Levi glanced at his watch. He was fifteen minutes early. “I suppose I’ll just—”
The elevator chimed just as it yawned open and two Asian men stepped through its doors.
The receptionist’s eyes widened as she motioned with an open hand toward the newly-arrived men. “Here comes Mister Watanabe.”
Levi turned and puzzled over the two men as they strode toward him. They looked a lot alike. Both were a few inches shy of six feet, they were dressed in business suits, but the one on the left, he looked a bit older. His suit was obviously custom-tailored while the other’s looked like it had been purchased off-the-rack. An expensive rack, but nonetheless, there was a clear difference. Brothers?
“Mister Yoder?” The man on the left extended his hand and Levi shook it. “I’m Ryuki Watanabe.” The man spoke in heavily-accented English.
“Please, call me Levi.” He responded in Japanese. “Was it your daughter that delivered the package?”
The man’s eyebrows raised and he smiled. A beaming sort of smile that betrayed an inner sense of pride. “It was.” Ryuki motioned toward the man standing to his left. “This is my younger brother, Yoshi.”
Yoshi shook hands with Levi and said in unaccented English, “It’s nice to meet you.”
Ryuki’s gaze shifted to the receptionist and he spoke in rapid-fire Japanese. “Hiromi, is my conference room prepared?”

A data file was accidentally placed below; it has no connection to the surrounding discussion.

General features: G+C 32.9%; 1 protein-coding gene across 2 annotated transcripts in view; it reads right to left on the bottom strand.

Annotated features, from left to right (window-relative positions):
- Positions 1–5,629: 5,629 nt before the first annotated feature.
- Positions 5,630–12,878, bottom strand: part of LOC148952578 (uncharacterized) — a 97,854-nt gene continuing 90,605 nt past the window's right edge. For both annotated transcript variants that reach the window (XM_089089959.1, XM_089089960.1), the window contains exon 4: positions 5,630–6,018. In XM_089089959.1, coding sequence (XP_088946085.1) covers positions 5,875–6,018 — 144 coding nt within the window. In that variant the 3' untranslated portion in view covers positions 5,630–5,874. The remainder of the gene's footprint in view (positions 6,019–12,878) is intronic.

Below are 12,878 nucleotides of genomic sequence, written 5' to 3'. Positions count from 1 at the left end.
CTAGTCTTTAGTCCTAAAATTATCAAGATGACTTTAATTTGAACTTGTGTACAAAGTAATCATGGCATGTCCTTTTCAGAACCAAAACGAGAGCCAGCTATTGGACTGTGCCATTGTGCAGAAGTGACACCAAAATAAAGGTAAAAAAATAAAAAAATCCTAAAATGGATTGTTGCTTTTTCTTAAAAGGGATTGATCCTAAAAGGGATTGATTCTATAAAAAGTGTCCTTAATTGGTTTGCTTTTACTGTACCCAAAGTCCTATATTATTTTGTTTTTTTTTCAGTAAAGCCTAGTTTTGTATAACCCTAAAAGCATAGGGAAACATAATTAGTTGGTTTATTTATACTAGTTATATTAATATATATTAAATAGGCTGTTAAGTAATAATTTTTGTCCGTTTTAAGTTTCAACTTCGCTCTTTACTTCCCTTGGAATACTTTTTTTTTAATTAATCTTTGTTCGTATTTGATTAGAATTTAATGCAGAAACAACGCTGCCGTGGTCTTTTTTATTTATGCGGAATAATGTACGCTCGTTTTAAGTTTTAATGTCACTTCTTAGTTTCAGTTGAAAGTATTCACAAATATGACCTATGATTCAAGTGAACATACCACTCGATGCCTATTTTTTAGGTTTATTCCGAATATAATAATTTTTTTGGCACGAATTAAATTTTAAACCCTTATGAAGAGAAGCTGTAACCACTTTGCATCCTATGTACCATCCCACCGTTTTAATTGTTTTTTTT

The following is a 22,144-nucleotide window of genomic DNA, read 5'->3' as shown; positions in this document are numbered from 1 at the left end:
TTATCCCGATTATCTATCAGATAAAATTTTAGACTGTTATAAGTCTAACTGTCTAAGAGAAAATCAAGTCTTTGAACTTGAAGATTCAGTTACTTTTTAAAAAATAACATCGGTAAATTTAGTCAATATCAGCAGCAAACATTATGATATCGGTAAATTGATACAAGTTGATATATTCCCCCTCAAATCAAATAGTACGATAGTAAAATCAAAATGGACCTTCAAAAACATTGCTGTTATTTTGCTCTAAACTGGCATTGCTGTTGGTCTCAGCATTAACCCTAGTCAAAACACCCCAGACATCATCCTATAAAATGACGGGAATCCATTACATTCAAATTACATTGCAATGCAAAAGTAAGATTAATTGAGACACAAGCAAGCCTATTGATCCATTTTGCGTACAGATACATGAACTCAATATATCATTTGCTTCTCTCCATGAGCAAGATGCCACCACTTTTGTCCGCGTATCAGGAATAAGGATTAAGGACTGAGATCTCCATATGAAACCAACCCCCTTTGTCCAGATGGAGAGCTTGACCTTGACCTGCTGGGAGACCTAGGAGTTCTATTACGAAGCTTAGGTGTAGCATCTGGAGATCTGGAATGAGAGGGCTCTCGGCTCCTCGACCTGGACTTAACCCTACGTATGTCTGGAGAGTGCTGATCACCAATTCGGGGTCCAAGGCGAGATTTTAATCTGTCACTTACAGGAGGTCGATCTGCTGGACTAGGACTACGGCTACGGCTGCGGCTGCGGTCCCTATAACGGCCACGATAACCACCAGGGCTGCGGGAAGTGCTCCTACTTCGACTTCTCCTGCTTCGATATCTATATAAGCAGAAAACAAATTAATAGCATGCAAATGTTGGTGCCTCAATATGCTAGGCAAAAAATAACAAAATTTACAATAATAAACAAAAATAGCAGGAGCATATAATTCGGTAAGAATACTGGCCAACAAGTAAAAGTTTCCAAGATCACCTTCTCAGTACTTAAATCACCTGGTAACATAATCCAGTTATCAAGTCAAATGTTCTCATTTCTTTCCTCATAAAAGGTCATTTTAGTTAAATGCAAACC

“Hai.” Hiromi remarked in the affirmative and nodded curtly. “Everything is ready.”
Ryuki turned to Levi and extended his arm toward a nearby hallway. “Please, let’s talk in private.”
Levi followed Ryuki and noticed that the man’s brother wasn’t coming along.
They passed several closed doors and entered a sparsely decorated room that felt almost as if he’d walked out of New York City and into a traditional Japanese tea house. The floor was covered with a large tatami mat, and at its center was a tea kettle and several closed jars and service items that Levi recognized as being for a traditional tea ceremony.
Ryuki motioned toward one of the cushions arrayed on the floor. “Please, make yourself comfortable. If you don’t mind, I’d like to prepare tea before we talk.”
Levi kneeled on the cushion, folded his legs underneath his thighs and sat back on his heels.
He watched as Ryuki went about uncapping the canister of bright green matcha, a form of powdered tea. Levi had learned all about tea when he’d lived in Japan and had grown an appreciation for it. He felt an odd sense of wonder as he watched the man carefully prepare their beverage. The man was clearly not committing himself to a formal tea ceremony, however, the moves he made in preparing the tea were all deliberate and almost had a religious overtone to them. The mobster carefully scooped the bright-green tea into a bowl, tapped the spoon twice on its rim, and gently lifted the kettle of boiling water.
Even though Ryuki’s tattoos were all hidden from sight, Levi caught glimpses of the colors under his long sleeves as the man stretched his arms to whisk the tea.
On the man’s left hand, Levi noticed a gauze bandage wrapped tightly around Ryuki’s pinkie. From its length, he had to assume that the mobster may have recently committed yubitsume, a ritual act that literally meant “finger shortening.” As a member of the Yakuza, he’d have only done that as a means to atone for some great transgression.
As the number-two man in the Tanaka syndicate, he’d have only done that by disappointing Shinzo Tanaka himself. Was that why he’d been called in?